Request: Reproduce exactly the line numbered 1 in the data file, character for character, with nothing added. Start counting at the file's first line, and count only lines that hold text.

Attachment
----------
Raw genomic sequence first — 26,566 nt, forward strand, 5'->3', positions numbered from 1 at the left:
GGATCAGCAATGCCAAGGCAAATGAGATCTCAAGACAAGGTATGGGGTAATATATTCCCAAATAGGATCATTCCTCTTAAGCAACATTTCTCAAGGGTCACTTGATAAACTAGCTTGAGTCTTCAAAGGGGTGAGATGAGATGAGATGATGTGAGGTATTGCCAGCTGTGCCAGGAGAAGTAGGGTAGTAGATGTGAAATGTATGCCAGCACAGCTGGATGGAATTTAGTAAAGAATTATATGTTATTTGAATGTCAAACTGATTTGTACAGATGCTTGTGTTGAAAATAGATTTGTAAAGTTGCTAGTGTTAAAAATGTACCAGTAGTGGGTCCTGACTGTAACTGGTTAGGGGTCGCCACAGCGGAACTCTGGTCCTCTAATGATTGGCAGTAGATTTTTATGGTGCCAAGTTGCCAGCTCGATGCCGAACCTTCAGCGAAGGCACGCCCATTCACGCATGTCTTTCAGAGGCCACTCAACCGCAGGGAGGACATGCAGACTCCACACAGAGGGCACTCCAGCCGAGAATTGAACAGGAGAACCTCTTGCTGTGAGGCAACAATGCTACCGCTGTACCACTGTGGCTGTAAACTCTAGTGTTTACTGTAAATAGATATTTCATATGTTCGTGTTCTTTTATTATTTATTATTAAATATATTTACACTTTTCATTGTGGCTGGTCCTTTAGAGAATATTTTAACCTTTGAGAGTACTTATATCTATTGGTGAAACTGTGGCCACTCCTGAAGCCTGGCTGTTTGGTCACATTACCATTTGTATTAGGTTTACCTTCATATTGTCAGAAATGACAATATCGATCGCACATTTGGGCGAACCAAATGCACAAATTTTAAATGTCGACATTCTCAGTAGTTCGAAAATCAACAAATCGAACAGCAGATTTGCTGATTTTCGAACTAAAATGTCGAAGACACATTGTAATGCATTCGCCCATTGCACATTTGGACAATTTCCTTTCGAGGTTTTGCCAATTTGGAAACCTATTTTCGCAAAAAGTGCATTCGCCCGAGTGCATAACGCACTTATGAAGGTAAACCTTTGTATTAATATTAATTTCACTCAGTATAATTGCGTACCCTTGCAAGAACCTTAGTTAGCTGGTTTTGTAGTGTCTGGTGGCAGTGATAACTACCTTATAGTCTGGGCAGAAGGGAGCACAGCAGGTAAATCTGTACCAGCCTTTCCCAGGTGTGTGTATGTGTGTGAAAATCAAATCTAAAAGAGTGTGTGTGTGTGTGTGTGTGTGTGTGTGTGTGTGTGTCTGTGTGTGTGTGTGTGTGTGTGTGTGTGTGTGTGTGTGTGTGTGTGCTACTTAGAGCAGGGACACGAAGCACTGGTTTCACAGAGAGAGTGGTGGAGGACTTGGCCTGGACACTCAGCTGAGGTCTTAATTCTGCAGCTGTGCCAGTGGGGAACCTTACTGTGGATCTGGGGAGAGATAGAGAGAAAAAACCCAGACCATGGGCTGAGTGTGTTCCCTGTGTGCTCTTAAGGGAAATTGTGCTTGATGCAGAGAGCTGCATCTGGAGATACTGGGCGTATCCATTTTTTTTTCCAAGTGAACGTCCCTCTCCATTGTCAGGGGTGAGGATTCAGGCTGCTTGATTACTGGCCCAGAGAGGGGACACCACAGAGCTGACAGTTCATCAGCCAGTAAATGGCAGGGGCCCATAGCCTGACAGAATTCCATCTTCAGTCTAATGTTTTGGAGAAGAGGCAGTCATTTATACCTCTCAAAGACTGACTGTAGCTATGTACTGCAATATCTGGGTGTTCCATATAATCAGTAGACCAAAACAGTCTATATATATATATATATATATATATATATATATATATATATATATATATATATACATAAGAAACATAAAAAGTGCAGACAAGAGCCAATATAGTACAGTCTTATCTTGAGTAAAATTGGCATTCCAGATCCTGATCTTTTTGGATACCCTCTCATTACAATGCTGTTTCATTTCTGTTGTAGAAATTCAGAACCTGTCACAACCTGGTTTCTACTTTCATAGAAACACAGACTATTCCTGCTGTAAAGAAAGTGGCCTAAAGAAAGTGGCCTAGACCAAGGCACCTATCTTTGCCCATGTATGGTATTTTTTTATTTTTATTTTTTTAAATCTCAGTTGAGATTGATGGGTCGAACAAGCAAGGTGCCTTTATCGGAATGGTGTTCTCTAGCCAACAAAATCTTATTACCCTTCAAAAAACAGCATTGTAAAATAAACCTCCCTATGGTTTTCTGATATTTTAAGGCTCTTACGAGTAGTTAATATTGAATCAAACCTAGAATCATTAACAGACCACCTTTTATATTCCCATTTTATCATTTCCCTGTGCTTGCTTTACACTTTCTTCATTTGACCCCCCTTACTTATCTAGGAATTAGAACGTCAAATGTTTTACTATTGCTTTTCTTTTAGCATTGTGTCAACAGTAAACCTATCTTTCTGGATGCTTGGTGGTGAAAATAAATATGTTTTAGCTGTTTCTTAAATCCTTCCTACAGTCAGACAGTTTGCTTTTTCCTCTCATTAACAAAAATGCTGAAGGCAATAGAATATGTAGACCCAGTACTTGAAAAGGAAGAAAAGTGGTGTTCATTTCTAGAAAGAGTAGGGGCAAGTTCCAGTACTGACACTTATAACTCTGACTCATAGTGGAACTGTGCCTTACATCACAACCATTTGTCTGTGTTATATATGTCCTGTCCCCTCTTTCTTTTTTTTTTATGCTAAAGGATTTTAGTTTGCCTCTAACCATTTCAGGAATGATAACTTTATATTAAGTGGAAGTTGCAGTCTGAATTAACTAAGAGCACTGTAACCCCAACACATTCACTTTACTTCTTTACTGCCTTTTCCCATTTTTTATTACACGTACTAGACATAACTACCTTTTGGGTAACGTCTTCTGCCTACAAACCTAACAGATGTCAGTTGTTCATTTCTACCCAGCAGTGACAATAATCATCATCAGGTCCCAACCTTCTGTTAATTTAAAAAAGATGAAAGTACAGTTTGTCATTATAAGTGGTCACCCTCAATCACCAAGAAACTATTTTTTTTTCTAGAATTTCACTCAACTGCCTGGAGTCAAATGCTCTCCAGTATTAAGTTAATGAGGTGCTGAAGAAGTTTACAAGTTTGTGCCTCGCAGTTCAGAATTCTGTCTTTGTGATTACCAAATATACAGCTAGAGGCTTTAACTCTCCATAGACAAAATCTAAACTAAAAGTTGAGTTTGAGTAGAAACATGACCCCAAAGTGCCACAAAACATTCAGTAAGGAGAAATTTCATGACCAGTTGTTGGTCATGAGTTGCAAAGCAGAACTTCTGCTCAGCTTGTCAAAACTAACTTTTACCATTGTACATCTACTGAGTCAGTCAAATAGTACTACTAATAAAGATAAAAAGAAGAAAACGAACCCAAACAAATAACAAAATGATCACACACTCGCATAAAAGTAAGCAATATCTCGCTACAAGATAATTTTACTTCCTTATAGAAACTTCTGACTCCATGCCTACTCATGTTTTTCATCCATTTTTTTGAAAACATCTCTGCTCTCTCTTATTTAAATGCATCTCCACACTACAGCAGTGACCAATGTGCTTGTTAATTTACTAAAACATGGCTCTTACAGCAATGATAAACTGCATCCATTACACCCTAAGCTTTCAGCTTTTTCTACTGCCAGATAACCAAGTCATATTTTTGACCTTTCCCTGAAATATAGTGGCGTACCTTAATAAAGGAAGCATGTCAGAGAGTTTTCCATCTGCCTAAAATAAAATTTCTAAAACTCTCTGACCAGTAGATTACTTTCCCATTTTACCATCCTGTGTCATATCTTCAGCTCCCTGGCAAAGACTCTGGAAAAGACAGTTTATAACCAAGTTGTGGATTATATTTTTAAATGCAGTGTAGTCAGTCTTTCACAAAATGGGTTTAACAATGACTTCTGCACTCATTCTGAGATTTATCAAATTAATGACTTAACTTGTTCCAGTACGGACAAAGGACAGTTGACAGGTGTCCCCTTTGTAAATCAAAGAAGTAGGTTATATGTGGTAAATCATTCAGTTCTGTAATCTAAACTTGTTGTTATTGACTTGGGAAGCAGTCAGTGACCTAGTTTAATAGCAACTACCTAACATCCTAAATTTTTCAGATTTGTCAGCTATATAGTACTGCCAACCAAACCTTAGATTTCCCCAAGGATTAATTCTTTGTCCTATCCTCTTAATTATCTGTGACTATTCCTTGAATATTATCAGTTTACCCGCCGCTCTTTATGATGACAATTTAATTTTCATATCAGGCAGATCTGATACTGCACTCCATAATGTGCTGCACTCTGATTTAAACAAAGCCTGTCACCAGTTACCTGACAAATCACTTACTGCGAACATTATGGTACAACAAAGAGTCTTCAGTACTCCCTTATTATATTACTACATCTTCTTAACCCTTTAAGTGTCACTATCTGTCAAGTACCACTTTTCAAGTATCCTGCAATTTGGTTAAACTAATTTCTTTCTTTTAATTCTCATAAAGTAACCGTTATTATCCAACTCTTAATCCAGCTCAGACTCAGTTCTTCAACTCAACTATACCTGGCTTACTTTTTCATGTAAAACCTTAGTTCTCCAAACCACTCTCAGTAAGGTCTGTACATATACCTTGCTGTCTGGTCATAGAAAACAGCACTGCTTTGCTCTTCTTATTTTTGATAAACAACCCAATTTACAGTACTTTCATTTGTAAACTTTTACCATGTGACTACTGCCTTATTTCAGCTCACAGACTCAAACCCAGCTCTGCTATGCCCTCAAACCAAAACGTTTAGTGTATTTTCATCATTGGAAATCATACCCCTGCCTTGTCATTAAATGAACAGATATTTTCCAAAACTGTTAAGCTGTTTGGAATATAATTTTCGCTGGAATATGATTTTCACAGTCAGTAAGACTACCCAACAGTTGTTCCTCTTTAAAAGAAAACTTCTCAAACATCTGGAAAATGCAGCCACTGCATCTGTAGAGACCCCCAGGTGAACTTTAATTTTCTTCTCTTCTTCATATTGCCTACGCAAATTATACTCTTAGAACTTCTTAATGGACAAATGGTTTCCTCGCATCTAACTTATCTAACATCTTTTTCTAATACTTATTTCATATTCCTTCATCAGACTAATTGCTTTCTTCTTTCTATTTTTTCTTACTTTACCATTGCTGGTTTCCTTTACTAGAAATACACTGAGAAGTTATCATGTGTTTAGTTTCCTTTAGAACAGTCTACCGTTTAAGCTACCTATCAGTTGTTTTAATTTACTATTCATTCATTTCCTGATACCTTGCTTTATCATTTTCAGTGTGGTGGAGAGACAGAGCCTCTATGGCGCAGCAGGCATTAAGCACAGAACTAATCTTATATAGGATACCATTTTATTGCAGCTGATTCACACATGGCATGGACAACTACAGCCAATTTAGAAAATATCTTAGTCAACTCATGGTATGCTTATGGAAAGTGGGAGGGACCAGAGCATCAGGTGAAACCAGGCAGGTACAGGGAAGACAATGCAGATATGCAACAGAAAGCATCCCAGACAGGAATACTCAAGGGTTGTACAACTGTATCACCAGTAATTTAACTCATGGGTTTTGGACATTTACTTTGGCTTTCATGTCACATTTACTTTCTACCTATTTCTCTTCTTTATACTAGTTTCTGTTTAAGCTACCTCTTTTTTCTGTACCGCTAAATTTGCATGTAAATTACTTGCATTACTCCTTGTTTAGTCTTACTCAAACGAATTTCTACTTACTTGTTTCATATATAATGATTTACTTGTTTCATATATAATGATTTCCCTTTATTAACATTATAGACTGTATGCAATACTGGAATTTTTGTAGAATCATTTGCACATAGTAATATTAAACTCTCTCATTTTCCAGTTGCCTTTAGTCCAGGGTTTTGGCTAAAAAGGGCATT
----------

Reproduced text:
Raw genomic sequence first — 26,566 nt, forward strand, 5'->3', positions numbered from 1 at the left: